The 40-year-old Swede has never won a major despite several near misses in his career but he put himself in pole position with a superb 68 in blustery conditions on Saturday.
That left him at 12 under par for the championship and allowed him to leapfrog Phil Mickelson, whose round of 70 left him at 11-under, at the top of the leaderboard ahead of the finale.
“I'm looking forward to the opportunity. I've worked hard these first three days to put myself in this situation and, once again, I'm going to try my hardest tomorrow (Sunday) to finish the job,” Stenson said.
Mickelson had held the advantage after each of the opening two rounds and claimed that already having won the Claret Jug in the past meant he felt less pressure.
Stenson, meanwhile, accepted that he couldn't afford to let his mind wander to tantalising thoughts of victory yet.
“Yeah, thoughts of the outcome is never really helping you. I know what I would like to see tomorrow. There's no question about it,” said the Swede, who was the runner-up at Muirfield in 2013 and finished tied third at The Open in 2008 and again in 2010.
“But in a way I've got a second and two thirds at The Open, so it's not like I'm looking to pick up any more of those finishes. There's only one thing that matters tomorrow.
“I know he's not going to back down, and I'm certainly going to try to not back down either. So it should be an exciting afternoon. He's one of the best to play the game in the last 15, 20 years for sure, and it's going to be a tough match.”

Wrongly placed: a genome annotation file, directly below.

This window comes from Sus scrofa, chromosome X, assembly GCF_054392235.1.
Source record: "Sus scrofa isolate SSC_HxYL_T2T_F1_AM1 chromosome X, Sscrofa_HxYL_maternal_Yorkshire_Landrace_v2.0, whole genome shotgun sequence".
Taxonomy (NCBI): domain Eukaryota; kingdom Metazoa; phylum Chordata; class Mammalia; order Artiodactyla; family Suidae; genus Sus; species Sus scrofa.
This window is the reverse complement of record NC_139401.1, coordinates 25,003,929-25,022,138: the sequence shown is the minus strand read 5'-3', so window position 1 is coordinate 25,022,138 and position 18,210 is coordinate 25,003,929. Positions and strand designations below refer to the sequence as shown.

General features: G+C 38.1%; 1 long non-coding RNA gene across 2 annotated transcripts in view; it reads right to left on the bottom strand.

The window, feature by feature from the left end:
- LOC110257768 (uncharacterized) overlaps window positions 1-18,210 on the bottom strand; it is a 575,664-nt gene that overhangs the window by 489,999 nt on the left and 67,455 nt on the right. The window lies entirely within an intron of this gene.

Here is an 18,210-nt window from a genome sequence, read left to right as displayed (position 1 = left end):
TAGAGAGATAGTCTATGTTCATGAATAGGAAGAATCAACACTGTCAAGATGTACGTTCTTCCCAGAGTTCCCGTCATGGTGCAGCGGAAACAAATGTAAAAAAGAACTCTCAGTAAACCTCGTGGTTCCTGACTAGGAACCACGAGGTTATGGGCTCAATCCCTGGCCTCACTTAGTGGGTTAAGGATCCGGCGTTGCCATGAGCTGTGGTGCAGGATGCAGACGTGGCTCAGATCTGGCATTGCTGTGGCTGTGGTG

Three years ago Stenson was beaten to the title by Mickelson, who ended his own long wait to win the Claret Jug with a final-round 66.
Stenson had come into the Sunday then trailing leader Lee Westwood by four shots but leading Mickelson by one.
“Yeah, I was one of the guys who was up there at Muirfield and Phil won it very deservingly and made a great finish, four birdies on the last six holes, I believe.
“It would be great to hand one back to him tomorrow, absolutely. As we know it's going to take some good golfing to do that, but I'm certainly willing to give it a try.”
He has the chance to make up for Muirfield and finally be a winner after seven top-four finishes in majors.
Stenson, who triumphed at the BMW International in Germany late last month, would also become the first Scandinavian winner of a major, and in the home of golf to boot.
“Yeah, it would be massive. This is the one thing I'm looking for. It would be the icing on the cake. But at the same time I've worked hard, I've put myself in a great spot.”
With a nod to the typically Scottish summer weather seen at Troon over the last two days, he added of the fear of failure: “The sun will come up on Monday anyway, hopefully. Maybe not in Scotland, but in other parts of the world.”
His partner Mickelson was long associated with near misses at majors before winning the Masters in 2004, and he has now won five of them.
Stenson might take inspiration from that as the duo go out together once again in the final pairing on Sunday afternoon.
“We've played a lot of golf together this year, and I've known him for many years,” Stenson said.
“I enjoy his company. He's always fun to watch. He hits some spectacular shots and, yeah, he's a great competitor. So it's inspiring.
“I know I'll have to bring my best. I would have had to bring my best no matter who I was out with, but certainly when you're playing someone like Phil.”